His mother’s voice remained soft, even pleasant. One may think she was but mildly annoyed.

Rob knew better.

It was the same voice that had sent his boyhood self to the attic without dinner for the slightest infraction. That left a small child to shiver there through endless winter nights. That told his father to retrieve the paddle and “do what needed to be done to make a man of an ungrateful son.”

“I am sorry, Mother,” Rob bowed politely in her direction. Bowed just enough to let her know that he no longer cared nor feared her. “I had made it clear that your plans did not fit mine.”

“Your father expects a partner,” she stated. Ordered.

“That ship had sailed, Mother,” he replied. “I bought the farm. I’ll be my own man. Chart my own course.”

 

 

 

For Crispina’s Crimson’s Creative Challenge

 

 

On The Road Again

 

All those of little faith who did not think he’d go for it!

They must be turning in their graves or keening over walkers. Also the doctors who shook heads at him. The nurses who fussed with his linens as if treating him as an invalid would have him forget that he’s a grown man who had lifted others and carried them first across burning sands and later out of burning buildings.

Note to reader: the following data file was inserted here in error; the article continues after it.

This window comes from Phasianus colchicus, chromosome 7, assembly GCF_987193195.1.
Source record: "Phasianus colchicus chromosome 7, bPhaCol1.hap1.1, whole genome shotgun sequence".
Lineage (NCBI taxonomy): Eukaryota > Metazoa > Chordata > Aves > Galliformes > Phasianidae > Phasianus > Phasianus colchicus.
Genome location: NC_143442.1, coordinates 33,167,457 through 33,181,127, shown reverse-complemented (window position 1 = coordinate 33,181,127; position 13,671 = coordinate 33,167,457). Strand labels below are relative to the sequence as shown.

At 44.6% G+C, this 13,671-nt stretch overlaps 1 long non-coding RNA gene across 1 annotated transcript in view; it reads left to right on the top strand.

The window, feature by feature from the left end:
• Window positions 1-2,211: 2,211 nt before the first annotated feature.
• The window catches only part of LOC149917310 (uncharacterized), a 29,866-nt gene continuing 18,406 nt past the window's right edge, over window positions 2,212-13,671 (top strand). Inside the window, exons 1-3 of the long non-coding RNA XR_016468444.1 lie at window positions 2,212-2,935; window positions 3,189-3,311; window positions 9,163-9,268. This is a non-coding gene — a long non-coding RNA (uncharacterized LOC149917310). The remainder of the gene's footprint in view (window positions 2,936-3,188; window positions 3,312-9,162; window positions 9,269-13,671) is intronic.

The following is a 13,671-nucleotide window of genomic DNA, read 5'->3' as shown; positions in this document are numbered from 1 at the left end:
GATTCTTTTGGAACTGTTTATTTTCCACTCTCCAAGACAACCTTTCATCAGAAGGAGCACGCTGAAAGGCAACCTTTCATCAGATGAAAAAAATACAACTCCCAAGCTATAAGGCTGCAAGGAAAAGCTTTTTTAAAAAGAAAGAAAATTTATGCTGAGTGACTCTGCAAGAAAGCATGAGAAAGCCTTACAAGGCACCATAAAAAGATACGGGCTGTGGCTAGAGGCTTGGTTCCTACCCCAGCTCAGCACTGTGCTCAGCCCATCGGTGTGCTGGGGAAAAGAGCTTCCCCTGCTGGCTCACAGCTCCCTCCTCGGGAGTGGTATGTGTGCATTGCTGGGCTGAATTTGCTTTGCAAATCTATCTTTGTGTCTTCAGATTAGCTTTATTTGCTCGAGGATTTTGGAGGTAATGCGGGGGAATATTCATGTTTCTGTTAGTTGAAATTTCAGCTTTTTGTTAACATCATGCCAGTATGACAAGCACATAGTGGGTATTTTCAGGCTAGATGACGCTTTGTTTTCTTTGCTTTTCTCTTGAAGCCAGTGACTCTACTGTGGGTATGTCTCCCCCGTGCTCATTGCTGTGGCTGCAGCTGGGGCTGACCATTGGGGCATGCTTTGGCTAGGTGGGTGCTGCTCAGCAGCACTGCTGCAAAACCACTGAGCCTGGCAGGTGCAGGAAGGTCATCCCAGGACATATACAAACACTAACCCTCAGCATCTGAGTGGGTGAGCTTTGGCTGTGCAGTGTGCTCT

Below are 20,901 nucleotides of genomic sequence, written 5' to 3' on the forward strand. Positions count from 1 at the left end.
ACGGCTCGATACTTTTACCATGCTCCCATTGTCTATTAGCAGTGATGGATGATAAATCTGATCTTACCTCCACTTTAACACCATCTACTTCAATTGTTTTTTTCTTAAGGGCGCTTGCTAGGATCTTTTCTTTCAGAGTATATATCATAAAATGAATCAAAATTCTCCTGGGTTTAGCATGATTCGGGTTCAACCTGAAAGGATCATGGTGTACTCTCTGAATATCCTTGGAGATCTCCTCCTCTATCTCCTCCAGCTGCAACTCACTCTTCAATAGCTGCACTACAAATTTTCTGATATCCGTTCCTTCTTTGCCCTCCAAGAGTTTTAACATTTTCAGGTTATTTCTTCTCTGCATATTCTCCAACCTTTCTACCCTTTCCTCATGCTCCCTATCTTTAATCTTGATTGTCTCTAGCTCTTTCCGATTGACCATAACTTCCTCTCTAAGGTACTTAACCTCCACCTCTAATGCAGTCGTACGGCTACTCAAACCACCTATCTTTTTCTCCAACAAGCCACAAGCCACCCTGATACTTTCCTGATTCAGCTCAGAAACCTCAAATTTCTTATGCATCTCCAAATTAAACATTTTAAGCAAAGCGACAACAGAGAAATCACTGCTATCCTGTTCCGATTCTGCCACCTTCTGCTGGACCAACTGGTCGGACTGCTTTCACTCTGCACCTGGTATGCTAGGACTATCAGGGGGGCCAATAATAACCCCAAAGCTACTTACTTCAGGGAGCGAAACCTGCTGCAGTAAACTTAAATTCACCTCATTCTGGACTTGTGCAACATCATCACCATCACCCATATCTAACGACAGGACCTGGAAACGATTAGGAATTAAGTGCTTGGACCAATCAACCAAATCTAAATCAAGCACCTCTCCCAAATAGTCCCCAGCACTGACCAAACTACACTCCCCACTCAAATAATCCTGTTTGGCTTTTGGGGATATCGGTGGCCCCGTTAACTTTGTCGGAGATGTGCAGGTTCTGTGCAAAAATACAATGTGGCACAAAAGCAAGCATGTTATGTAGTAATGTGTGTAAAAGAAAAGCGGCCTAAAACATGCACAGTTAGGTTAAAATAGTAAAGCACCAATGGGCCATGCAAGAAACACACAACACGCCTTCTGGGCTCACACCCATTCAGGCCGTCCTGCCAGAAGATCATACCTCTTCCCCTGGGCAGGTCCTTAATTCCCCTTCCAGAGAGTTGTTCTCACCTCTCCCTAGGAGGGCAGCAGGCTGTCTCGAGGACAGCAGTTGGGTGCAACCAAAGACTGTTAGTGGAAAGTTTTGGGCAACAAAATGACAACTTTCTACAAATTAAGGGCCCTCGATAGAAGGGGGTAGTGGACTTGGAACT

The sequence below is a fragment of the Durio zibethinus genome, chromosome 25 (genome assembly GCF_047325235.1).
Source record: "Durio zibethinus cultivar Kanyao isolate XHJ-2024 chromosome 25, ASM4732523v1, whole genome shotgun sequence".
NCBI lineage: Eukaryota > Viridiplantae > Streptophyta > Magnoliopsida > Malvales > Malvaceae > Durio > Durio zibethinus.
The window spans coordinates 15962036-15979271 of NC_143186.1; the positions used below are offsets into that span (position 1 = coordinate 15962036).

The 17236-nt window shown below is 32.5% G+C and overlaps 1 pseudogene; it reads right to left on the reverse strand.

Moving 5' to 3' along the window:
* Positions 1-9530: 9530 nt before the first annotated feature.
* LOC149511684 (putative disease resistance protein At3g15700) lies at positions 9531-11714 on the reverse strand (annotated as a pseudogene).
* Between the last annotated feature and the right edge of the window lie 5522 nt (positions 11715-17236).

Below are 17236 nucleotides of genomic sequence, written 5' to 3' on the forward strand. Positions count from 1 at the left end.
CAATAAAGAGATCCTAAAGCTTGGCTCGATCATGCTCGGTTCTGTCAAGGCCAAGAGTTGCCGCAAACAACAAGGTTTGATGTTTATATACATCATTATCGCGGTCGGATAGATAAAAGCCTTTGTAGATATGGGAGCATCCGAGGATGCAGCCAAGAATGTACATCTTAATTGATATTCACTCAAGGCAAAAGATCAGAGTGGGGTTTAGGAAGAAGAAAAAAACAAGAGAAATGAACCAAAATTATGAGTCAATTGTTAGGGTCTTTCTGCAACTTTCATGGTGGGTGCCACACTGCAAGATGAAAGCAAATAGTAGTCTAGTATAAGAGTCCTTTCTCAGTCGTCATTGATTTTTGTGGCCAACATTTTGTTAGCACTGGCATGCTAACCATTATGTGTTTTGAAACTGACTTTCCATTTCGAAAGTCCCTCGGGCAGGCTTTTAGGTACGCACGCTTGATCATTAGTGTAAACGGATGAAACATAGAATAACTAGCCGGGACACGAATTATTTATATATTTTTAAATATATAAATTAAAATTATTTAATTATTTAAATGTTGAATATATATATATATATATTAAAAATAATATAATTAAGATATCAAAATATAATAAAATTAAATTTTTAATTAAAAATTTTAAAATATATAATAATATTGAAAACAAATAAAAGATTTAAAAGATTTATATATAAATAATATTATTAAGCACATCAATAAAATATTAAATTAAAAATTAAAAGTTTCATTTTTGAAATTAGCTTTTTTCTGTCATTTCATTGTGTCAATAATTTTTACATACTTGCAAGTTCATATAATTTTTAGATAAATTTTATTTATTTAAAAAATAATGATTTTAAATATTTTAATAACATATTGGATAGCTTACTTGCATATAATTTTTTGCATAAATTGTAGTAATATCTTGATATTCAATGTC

He always knew that where the rubber meets the road is where he’d meet his maker.

He’d left the Rolex.

The aide can always get another motorcycle.

 

 

For Rochelle’s Friday Fictioneers

Photo prompt © Lisa Fox

 

So Much More

“It is so much more than just a game. It’s our future.” (Molly Wright, age 7).

This is science. This is humanity. This is potential. This is simple. This is profound. This is truth.

A not-even-eight-minutes video can change the future. Watch it. Share it.

 

 

The Shucker

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A girl’s voice protested. A cackle followed.

Leah kept her head down and her eyes on the task before her. There was a quota to complete if she wanted anything in her stomach, and she could make her body dead to wandering fingers. She’d learned how. The hard way. The only way.

When the foreman finally moved on, she gritted her teeth and tried to not compare slime to slime.

Not that she would ever touch the stuff. And not only because it was forbidden.

Beside her, Mandy sniffled. “How can you stand it?”

“Perhaps she doesn’t mind him,” Becca hissed. “Seeing how she never cries.”

Leah clenched her teeth, locked her knees, and steadied her breath. She focused on the fading light glinting on the blade. “No, I do not weep at the world – I am too busy sharpening my oyster knife.”

 

 

 

 

For the dVerse Prosery writing prompt


Prosery prompt quote: “No, I do not weep at the world – I am too busy sharpening my oyster knife.” (Zora Neale Hurston, from “How Does it Feel to be Colored Me” in World Tomorrow, 1928)

Photo: Hine Lewis Wickes, The Library Of Congress https://www.loc.gov/pictures/resource/nclc.00919/

Playing Along

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(Photo: Kelly Sikkema on Unsplash)

 

He wasn’t going to win this game.

He learned that much from many

That he had

Lost.

And he did not care

To have his face made pie

Against another Juke

Box.

So he played along,

As if it was all

A big

Joke.

 

 

 

For the dVerse 10th Anniversary (!!) poetry quadrille challenge: Juke

Dedicated to all who had to play along, because that was the safer – if fake – choice.